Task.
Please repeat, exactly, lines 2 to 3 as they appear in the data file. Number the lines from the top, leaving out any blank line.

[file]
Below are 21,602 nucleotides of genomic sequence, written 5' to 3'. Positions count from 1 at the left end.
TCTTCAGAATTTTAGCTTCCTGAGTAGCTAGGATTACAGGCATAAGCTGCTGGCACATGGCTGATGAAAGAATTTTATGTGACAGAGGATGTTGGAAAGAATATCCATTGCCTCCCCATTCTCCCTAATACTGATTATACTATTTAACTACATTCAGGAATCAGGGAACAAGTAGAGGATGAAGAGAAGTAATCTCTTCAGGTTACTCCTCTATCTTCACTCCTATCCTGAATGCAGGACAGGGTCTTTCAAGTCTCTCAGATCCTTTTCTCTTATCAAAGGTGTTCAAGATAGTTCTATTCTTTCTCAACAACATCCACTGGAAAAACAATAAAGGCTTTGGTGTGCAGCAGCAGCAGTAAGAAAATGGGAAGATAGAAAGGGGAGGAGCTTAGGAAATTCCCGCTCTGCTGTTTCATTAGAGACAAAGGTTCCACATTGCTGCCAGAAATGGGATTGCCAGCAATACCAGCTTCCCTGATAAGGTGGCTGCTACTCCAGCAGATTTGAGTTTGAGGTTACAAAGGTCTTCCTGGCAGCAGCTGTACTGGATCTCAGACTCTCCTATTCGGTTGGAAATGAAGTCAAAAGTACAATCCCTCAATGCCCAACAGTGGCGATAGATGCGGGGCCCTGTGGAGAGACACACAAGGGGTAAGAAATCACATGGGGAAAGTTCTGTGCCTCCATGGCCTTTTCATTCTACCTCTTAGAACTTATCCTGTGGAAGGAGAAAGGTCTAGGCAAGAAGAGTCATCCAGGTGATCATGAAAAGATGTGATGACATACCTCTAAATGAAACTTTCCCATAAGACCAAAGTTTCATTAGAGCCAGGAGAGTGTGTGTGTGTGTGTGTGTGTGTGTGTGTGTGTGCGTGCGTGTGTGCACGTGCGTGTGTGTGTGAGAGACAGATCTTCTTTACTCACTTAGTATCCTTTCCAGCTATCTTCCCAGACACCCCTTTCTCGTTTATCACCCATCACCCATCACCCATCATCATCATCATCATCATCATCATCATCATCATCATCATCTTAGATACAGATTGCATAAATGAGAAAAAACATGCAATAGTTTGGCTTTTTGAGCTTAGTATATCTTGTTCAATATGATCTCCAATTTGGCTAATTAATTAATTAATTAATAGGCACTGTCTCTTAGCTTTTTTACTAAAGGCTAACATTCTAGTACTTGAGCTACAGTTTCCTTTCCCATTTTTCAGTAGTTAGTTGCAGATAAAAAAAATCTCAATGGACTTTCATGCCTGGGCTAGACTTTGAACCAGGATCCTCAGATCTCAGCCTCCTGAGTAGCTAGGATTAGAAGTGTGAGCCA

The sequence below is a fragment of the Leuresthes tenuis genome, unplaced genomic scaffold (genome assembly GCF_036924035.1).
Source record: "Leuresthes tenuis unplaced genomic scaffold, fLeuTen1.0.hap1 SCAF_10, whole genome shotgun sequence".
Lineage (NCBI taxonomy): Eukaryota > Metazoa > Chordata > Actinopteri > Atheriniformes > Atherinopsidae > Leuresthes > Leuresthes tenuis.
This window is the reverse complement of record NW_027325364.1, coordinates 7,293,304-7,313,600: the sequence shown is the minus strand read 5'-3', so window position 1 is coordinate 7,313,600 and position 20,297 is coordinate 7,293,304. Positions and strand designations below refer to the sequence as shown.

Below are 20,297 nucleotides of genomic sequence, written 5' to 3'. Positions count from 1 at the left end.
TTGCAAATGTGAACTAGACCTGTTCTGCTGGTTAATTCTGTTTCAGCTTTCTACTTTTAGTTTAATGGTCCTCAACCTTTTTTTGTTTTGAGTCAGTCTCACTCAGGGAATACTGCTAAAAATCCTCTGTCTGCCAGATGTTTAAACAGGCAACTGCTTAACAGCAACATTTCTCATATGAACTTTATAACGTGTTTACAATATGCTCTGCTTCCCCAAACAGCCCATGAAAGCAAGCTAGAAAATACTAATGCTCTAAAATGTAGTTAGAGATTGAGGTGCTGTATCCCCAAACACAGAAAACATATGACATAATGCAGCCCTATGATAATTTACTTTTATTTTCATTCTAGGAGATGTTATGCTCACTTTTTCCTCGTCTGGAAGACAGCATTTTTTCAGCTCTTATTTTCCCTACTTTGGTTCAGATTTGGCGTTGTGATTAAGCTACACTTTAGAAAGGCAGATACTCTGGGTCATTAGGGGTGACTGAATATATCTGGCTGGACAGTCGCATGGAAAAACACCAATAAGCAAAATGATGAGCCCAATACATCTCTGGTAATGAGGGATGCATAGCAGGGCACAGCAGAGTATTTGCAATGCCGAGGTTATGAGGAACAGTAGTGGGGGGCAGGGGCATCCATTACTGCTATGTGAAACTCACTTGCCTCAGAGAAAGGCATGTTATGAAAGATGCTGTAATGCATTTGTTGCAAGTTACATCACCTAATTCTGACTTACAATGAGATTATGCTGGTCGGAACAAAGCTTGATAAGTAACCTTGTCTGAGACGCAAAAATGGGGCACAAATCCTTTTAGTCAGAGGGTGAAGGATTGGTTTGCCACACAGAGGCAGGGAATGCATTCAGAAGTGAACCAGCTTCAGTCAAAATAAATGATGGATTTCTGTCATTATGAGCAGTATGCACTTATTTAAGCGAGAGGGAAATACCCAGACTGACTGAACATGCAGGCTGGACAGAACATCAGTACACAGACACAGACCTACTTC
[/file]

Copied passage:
TCTTCAGAATTTTAGCTTCCTGAGTAGCTAGGATTACAGGCATAAGCTGCTGGCACATGGCTGATGAAAGAATTTTATGTGACAGAGGATGTTGGAAAGAATATCCATTGCCTCCCCATTCTCCCTAATACTGATTATACTATTTAACTACATTCAGGAATCAGGGAACAAGTAGAGGATGAAGAGAAGTAATCTCTTCAGGTTACTCCTCTATCTTCACTCCTATCCTGAATGCAGGACAGGGTCTTTCAAGTCTCTCAGATCCTTTTCTCTTATCAAAGGTGTTCAAGATAGTTCTATTCTTTCTCAACAACATCCACTGGAAAAACAATAAAGGCTTTGGTGTGCAGCAGCAGCAGTAAGAAAATGGGAAGATAGAAAGGGGAGGAGCTTAGGAAATTCCCGCTCTGCTGTTTCATTAGAGACAAAGGTTCCACATTGCTGCCAGAAATGGGATTGCCAGCAATACCAGCTTCCCTGATAAGGTGGCTGCTACTCCAGCAGATTTGAGTTTGAGGTTACAAAGGTCTTCCTGGCAGCAGCTGTACTGGATCTCAGACTCTCCTATTCGGTTGGAAATGAAGTCAAAAGTACAATCCCTCAATGCCCAACAGTGGCGATAGATGCGGGGCCCTGTGGAGAGACACACAAGGGGTAAGAAATCACATGGGGAAAGTTCTGTGCCTCCATGGCCTTTTCATTCTACCTCTTAGAACTTATCCTGTGGAAGGAGAAAGGTCTAGGCAAGAAGAGTCATCCAGGTGATCATGAAAAGATGTGATGACATACCTCTAAATGAAACTTTCCCATAAGACCAAAGTTTCATTAGAGCCAGGAGAGTGTGTGTGTGTGTGTGTGTGTGTGTGTGTGTGTGCGTGCGTGTGTGCACGTGCGTGTGTGTGTGAGAGACAGATCTTCTTTACTCACTTAGTATCCTTTCCAGCTATCTTCCCAGACACCCCTTTCTCGTTTATCACCCATCACCCATCACCCATCATCATCATCATCATCATCATCATCATCATCATCATCATCTTAGATACAGATTGCATAAATGAGAAAAAACATGCAATAGTTTGGCTTTTTGAGCTTAGTATATCTTGTTCAATATGATCTCCAATTTGGCTAATTAATTAATTAATTAATAGGCACTGTCTCTTAGCTTTTTTACTAAAGGCTAACATTCTAGTACTTGAGCTACAGTTTCCTTTCCCATTTTTCAGTAGTTAGTTGCAGATAAAAAAAATCTCAATGGACTTTCATGCCTGGGCTAGACTTTGAACCAGGATCCTCAGATCTCAGCCTCCTGAGTAGCTAGGATTAGAAGTGTGAGCCA

The sequence below is a fragment of the Leuresthes tenuis genome, unplaced genomic scaffold (genome assembly GCF_036924035.1).